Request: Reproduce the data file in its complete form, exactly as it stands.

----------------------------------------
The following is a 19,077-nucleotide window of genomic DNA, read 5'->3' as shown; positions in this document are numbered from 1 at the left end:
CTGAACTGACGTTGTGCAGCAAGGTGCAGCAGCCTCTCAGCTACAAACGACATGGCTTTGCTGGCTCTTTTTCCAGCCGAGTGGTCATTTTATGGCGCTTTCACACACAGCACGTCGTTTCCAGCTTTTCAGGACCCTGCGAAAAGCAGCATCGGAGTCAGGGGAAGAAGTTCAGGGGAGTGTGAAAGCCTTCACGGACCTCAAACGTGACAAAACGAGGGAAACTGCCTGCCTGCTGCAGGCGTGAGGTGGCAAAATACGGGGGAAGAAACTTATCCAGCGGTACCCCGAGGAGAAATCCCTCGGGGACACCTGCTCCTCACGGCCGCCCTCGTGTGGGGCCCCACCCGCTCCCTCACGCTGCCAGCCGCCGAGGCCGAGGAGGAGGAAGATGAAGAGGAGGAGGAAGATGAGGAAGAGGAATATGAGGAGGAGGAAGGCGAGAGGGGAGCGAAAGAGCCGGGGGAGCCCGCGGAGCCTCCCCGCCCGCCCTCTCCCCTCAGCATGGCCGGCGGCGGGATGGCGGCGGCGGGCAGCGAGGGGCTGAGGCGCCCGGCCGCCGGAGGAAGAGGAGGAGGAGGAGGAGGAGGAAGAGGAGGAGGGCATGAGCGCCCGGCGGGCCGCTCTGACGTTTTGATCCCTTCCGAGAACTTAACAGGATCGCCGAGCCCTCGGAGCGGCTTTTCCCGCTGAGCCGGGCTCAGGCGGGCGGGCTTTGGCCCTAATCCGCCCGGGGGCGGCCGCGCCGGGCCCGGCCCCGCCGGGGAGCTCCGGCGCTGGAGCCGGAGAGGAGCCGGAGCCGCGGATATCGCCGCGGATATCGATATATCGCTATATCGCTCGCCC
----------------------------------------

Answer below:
The following is a 19,077-nucleotide window of genomic DNA, read 5'->3' as shown; positions in this document are numbered from 1 at the left end:
CTGAACTGACGTTGTGCAGCAAGGTGCAGCAGCCTCTCAGCTACAAACGACATGGCTTTGCTGGCTCTTTTTCCAGCCGAGTGGTCATTTTATGGCGCTTTCACACACAGCACGTCGTTTCCAGCTTTTCAGGACCCTGCGAAAAGCAGCATCGGAGTCAGGGGAAGAAGTTCAGGGGAGTGTGAAAGCCTTCACGGACCTCAAACGTGACAAAACGAGGGAAACTGCCTGCCTGCTGCAGGCGTGAGGTGGCAAAATACGGGGGAAGAAACTTATCCAGCGGTACCCCGAGGAGAAATCCCTCGGGGACACCTGCTCCTCACGGCCGCCCTCGTGTGGGGCCCCACCCGCTCCCTCACGCTGCCAGCCGCCGAGGCCGAGGAGGAGGAAGATGAAGAGGAGGAGGAAGATGAGGAAGAGGAATATGAGGAGGAGGAAGGCGAGAGGGGAGCGAAAGAGCCGGGGGAGCCCGCGGAGCCTCCCCGCCCGCCCTCTCCCCTCAGCATGGCCGGCGGCGGGATGGCGGCGGCGGGCAGCGAGGGGCTGAGGCGCCCGGCCGCCGGAGGAAGAGGAGGAGGAGGAGGAGGAGGAAGAGGAGGAGGGCATGAGCGCCCGGCGGGCCGCTCTGACGTTTTGATCCCTTCCGAGAACTTAACAGGATCGCCGAGCCCTCGGAGCGGCTTTTCCCGCTGAGCCGGGCTCAGGCGGGCGGGCTTTGGCCCTAATCCGCCCGGGGGCGGCCGCGCCGGGCCCGGCCCCGCCGGGGAGCTCCGGCGCTGGAGCCGGAGAGGAGCCGGAGCCGCGGATATCGCCGCGGATATCGATATATCGCTATATCGCTCGCCC